By George Capsis

The scene of groups of Germans smilingly greeting Syrians with food and blankets needs to be considered against the gleeful applause Donald Trump gets when he suggests walling off Mexico.

Perhaps this is in part because the new generation of Germans may still feel guilt for the death of 6 million Jews, but there is a general consensus in the civilized world that we should help people out when they are homeless, and in New York the homeless population has recently peaked at 60,000.

The Times did an editorial on the subject and discussed the prevalence in the homeless population of “people with disabilities, mental illnesses and other conditions that make them vulnerable.” They supported the demand of the advocates for the homeless that we should build “30,000 units of permanent supportive housing” (“supportive” is a liberal code word for free) and get them out of the vermin infested shelters.

OK, that makes sense, I mean half of the 60,000 homeless are children and before another winter like the last one, we want to get kids into real permanent apartments so they can start the de Blasio new pre-schools.

But wait—building 30,000 apartments in New York City to permanently house 15,000 adults and 15,000 children (with the mentally ill and disabled adults never really able to pay rent or even buy food) can be, given the explosion in land and constructions costs, very expensive. According to The Real Deal, Manhattan land prices have leapt 29 percent to $1,851 per square foot and even Brooklyn has gone to $836.

OK, we all agree that we will always have a population of mentally ill, drug addicts, elderly or socially disabled people that some part of our tax dollar must pay for to house and feed—the question is how and where

If it is felt that we want to keep these people within the borders of New York City, then we should build a housing complex in Staten Island where the land costs are only $37.62 per square foot.

I got into a lot of trouble suggesting that we should build retirement communities in Florida for seniors living in rent stabilized apartments so their NYC apartments which still have affordable rents can be given to incoming young people.

According to the Coalition for the homeless we have the highest number of homeless since the Great Depression.  In July it hit 58,270, which included 13,985 families with 23,490 children (homelessness is up 78% in the last ten years).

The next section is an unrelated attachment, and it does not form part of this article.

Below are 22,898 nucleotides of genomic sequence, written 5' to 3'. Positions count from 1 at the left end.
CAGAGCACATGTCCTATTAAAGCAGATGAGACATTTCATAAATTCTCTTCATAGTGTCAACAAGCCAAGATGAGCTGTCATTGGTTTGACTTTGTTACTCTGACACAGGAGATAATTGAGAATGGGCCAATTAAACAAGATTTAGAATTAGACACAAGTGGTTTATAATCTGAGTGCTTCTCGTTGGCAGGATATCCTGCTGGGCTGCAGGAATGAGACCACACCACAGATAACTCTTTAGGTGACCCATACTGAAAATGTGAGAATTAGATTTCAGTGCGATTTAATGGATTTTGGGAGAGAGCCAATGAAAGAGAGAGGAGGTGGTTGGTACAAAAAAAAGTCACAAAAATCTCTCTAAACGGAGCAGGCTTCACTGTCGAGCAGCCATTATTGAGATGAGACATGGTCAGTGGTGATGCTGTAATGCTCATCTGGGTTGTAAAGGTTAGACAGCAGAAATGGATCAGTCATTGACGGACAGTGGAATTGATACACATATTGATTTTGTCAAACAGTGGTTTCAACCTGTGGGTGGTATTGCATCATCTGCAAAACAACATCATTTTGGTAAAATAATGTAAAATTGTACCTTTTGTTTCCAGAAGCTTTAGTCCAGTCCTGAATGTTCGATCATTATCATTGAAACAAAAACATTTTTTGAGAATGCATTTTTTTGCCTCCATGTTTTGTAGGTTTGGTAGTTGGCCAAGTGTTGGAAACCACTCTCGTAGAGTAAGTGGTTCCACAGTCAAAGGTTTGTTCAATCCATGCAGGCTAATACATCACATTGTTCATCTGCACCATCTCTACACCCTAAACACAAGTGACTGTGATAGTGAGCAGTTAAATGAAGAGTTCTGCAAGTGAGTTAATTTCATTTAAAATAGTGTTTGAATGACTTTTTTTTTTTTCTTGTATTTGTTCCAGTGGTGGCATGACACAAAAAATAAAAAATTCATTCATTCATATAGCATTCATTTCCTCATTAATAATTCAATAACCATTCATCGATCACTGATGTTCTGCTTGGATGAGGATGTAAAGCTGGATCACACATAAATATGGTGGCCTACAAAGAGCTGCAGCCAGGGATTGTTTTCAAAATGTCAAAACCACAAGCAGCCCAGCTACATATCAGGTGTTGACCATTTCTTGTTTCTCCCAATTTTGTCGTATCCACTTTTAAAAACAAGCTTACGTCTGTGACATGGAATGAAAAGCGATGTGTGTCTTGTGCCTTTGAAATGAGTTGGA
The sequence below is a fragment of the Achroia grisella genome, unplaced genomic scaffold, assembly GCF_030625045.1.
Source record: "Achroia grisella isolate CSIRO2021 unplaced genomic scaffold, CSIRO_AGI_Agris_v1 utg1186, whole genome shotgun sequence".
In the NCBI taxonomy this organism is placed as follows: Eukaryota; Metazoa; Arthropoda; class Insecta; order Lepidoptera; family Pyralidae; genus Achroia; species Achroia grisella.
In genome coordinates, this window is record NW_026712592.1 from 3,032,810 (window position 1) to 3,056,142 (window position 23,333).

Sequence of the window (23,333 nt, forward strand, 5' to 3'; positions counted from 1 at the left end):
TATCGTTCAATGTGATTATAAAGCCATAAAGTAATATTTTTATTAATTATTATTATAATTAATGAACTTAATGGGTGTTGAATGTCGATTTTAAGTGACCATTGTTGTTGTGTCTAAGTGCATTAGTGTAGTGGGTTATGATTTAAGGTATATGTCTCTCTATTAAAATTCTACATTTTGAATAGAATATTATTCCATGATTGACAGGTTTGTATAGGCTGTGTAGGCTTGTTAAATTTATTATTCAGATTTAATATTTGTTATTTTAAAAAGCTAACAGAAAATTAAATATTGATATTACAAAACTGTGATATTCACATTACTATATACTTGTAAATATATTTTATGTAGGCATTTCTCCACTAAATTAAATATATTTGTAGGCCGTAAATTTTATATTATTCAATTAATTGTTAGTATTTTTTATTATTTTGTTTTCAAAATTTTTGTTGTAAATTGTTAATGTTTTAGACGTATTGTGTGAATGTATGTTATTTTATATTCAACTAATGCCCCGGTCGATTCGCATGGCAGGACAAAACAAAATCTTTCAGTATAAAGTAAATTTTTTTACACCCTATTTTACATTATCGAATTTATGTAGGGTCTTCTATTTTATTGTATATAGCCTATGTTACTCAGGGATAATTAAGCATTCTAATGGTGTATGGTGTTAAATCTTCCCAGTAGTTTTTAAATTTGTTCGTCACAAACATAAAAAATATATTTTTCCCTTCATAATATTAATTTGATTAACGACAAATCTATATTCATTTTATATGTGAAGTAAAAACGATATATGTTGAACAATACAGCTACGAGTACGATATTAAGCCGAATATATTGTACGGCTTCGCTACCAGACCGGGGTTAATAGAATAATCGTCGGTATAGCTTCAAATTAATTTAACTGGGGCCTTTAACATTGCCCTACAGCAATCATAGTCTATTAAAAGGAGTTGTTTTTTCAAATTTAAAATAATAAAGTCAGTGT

When the Coalition asked “why are you homeless” the primary response was “the lack of affordable housing”

The trigger – the incident that made them homeless starts with eviction, we presume for the failure to pay rent followed by being ousted from a doubled up or crowed arrangement with a relative or friends followed by job loss.

Single homeless have high rates of mental illness, addition and severe health problems (these tend to sleep in the subways and streets and 60% of the homeless prefer midtown Manhattan.

And finally the Coalition offers that 57% of the shelter homeless are African- American, 31 percent Latino, 8 percent are white, 1 percent Asian American.

OK, rents are exploding along with the cost of building public housing but I believe di Blasio is committed to building 80,000 units of “affordable” house over the next ten years but will it be enough if homelessness keeps accelerating?

The 80-year-old rent control law has frozen the occupants of more than a million apartments well into the foreseeable future and the Rudin’s are building for the 1 percenters, which means young college grads will be moving into Brooklyn and beyond for many decades to come and this will change the character of the inner city and certainly the West Village.

My last bachelor apartment on 9th Avenue and 29th Street was $15, which I shared with a painter from Atlantic City and a sculptor from Boulder, Colorado—our rent was $5 a month each

The Coalitions alert that more and more people are not able to pay the rent in New York will only get worse and Manhattan and certainly the West Village will not welcome the next generation of young Villagers let alone Syrians.

It makes no sense to resent that we have a permanent underclass that will never participate in the economy, such as in-and-out drug addicts. And now as the income gap continues to widen, we have more and more people who will never be able to afford an apartment in New York—so we must build for this ever growing group—these are our Syrians.



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